Configuring Azure Site-to-Site connectivity using VyOS Behind a NAT – Part 4
In the previous posts in this series we went through the process of creating a cross-premises Site-to-Site VPN with Azure by gathering some information about our local network, configuring the Azure Virtual Network and gateway and finally configuring VyOS so that the tunnel connected.
Now that the cross-premises tunnel is connected, in this post we’ll run through the process of creating a Virtual Machine in Azure which will reside in the Virtual Network we created in part 2. Before we start, our current network looks as follows (no VM in Azure).
Create the virtual machine
First, navigate to the portal and go to the Virtual Machines section and click Create a Virtual Machine.
In order to assign our new Virtual Machine to the AzureVNet virtual network we created, instead of clicking Quick Create, instead select From Gallery. Doing this gives us more options when creating the Virtual Machine that aren’t available through the Quick Create module.
Select an appropriate image, and click the Next arrow.
Choose your VM name, size and specify a user name for logging on to the machine. I’m using the name LRAZVM01 as was depicted in the end diagram in part 1 of this series. Click the Next arrow
On the next page, before doing anything else, click the Region/Affinity Group/Virtual Network drop-down and under Virtual Networks, you’ll see the AzureVNet that we created in part 2 of this series. Select that and a number of other drop-down menus will be shown. Arguably, this is all we have to do. Obviously you can customise anything else you require such as endpoints etc. before clicking the Next arrow.
Hopefully, now that you’ve seen this, everything should drop in to place and what we completed in part 2 where we configured subnets inside our VNet should make a lot more sense. Obviously, if there were more than one subnet created, we could choose which one the VM would be created in by selecting the appropriate Virtual Network Subnet from the drop-down. I only have one since that’s all I created.
Proceed through the wizard, selecting anything you feel is necessary on the agent and security extensions page before completing to create the VM. In a short while, we should have a VM assigned to our VNet.
Connect to the VM
Once provisioned, the virtual machine should reside on an IP address within Subnet-1 of our AzureVNet Virtual Network. You can check this by navigating to the dashboard of the virtual machine (click it) and reviewing the quick glance information.
NB: Don’t worry about the DNS name, I’ve chosen to place my VM inside a pre-created Cloud Service.
Click the Connect button to RDP to the new VM. Open the RDP file and enter the credentials you specified when you created the Virtual Machine.
Once connected and logged on, we get to the desktop of the VM. At this time, we’re RDP’d to the Azure VM via its public IP address. Open up a command prompt.
Prove connectivity using ICMP (ping)
From the command prompt on our Azure VM (LRAZVM01 – 10.0.1.4) attempting to ping our on-premises Domain Controller (LR02DC02.transishun.local – 10.0.0.4) results in success. Fantastic.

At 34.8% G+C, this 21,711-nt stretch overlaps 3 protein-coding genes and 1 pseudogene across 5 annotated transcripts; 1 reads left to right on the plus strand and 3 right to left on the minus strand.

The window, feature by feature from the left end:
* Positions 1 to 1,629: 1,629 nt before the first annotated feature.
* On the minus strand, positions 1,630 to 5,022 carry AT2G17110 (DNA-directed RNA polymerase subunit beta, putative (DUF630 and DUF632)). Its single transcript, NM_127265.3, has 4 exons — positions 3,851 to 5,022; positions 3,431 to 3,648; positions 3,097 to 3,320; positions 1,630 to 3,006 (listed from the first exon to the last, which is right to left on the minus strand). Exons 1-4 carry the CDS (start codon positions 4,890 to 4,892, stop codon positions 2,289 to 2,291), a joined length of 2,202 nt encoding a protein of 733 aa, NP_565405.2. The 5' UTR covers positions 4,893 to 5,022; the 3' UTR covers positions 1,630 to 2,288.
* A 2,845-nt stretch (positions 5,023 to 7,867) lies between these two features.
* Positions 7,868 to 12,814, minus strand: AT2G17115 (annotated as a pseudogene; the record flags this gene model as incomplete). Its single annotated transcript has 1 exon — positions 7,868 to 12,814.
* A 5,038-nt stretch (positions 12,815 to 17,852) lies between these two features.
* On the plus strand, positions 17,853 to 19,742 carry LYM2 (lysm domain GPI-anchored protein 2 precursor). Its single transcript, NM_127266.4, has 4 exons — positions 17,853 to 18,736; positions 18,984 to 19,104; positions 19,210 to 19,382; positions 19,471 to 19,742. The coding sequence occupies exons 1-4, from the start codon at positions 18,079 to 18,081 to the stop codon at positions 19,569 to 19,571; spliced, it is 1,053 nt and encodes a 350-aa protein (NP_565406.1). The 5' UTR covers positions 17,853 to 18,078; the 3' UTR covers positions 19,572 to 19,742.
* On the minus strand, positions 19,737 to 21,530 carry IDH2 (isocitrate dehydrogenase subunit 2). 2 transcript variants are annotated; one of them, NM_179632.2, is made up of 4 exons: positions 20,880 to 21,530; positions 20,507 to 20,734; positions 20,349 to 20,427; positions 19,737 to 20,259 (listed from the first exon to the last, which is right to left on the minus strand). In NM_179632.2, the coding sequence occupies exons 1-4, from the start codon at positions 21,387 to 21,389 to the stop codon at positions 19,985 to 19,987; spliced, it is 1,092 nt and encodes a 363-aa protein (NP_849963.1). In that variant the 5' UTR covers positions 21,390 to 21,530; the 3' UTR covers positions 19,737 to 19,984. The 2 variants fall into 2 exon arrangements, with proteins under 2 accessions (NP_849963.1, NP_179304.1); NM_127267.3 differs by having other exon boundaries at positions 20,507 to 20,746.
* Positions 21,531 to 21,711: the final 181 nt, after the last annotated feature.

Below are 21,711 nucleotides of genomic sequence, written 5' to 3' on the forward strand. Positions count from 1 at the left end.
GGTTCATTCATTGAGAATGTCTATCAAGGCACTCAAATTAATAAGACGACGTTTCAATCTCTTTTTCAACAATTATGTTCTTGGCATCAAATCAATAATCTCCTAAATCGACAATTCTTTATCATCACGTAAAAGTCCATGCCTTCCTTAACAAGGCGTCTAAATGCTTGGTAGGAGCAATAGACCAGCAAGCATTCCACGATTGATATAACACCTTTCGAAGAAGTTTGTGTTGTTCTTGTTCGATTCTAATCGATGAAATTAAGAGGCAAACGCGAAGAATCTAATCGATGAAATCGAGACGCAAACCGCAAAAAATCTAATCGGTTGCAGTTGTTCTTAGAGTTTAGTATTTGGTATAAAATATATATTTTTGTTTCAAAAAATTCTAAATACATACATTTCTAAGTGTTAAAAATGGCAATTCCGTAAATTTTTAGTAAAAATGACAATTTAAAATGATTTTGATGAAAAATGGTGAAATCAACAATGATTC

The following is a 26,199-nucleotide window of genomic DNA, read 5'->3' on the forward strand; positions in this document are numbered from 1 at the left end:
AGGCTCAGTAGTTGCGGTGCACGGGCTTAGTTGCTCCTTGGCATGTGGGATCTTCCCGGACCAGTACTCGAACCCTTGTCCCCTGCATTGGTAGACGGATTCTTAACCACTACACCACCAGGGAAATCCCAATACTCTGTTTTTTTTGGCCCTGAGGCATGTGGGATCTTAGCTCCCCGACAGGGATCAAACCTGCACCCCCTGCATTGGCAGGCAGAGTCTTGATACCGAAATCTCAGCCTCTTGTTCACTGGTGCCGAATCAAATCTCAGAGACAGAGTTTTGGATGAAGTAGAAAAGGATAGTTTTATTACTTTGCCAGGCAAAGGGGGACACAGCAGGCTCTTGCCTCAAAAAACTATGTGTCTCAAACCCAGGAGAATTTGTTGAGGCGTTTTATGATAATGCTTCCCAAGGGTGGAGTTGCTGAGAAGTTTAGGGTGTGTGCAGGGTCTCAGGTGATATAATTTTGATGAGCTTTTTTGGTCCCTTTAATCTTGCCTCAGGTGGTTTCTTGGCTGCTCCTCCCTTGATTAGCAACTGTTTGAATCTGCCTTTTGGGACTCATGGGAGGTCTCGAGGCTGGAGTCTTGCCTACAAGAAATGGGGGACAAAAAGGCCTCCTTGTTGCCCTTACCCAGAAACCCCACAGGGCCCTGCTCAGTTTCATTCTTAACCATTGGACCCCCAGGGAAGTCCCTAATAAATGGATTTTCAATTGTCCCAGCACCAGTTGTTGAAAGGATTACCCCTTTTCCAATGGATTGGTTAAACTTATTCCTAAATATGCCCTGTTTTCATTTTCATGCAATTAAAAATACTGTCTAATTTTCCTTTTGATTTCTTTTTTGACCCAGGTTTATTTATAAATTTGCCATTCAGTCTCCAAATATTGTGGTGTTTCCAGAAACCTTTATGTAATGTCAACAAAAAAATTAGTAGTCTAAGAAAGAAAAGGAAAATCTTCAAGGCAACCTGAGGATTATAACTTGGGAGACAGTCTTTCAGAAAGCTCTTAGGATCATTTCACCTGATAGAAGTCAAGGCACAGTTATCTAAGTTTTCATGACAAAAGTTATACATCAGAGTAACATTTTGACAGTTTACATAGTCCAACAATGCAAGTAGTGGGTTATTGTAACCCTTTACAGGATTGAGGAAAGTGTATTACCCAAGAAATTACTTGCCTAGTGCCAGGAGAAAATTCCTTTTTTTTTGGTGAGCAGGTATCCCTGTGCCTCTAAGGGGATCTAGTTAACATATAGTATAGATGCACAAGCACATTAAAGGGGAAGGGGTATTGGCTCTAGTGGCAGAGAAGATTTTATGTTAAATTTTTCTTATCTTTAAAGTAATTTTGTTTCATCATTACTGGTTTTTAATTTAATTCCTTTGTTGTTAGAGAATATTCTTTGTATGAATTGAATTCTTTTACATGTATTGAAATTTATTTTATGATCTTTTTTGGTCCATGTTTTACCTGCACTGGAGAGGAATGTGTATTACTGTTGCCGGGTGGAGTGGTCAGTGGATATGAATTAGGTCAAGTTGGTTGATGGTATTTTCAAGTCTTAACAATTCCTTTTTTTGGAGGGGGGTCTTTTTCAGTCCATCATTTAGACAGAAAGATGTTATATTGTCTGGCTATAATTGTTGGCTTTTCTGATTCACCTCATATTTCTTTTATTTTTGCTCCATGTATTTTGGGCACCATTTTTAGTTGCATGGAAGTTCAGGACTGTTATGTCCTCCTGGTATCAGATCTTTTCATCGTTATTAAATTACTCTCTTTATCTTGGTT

Repeating the ping in the other direction (as shown in the screenshot below) doesn’t work though. Why? This is simply because Windows Firewall on the Azure VM is blocking ICMPv4 echo requests. The reason it works to the Domain Controller is because there’s a firewall rule created to permit ICMPv4 echo requests for Domain Services.
For the sake of completeness, you can enable ICMPv4 echo requests on LRAZVM01 by enabling the File and Printer Sharing (Echo Requests – ICMPv4-In) rule in Windows Firewall with Advanced Security as shown below. There are of course a million ways to achieve this – this is only one.
Now pinging the Azure VM (LRAZVM01 – 10.0.1.4) from our Domain Controller (LR02DC02.transishun.local – 10.0.0.4) should work as expected. In the screenshot below, I start a ping before enabling the firewall rule then, after enabling the firewall rule, we start to receive responses.
We’ve now proven communication between our on-premises network and a private network in the Azure cloud through a Site-to-Site VPN.
Now I’m able to deploy Azure VMs as required, join them to my domain and offload compute workloads as required. In case you’re wondering, yes, it is possible to RDP to the Azure VM from any workstation in my 10.0.0.0/24 subnet without going over the Internet.
Well, that’s up to you. When your network is extended using a Site-to-Site VPN, your throughput up and down is defined by the limits of your Internet connection. If that’s 2Mbps up and down with shocking latency, it’ll be very much the same when you’re communicating with Azure, so consider this before extending cross-premises.
If you intend to deploy longstanding compute workloads in to Azure then it makes sense to create a couple of Domain Controllers in an Availability Set in the Azure virtual network. Deploying Domain Controllers requires the use of static IP addresses and so there’s a couple of Azure PowerShell commands you need to throw at your intended Domain Controllers so that they retain a static internal IP address.
The following article on the Azure website describes the process, including assigning static internal IP addresses, creating a new Active Directory Site to represent the Azure Virtual Network, reconfiguring the DNS servers for the Azure Virtual Network (no point sending DNS requests over the Site-to-Site VPN!) and adding separate disks to the Domain Controller VMs for the AD database, logs and SYSVOL.
I hope this series has been useful for you – as ever, if you have any questions, please let me know in the comments. One final screenshot proves we have a VM residing in the AzureVNet and is happily transmitting data across the Site-to-Site VPN.
Our completed network.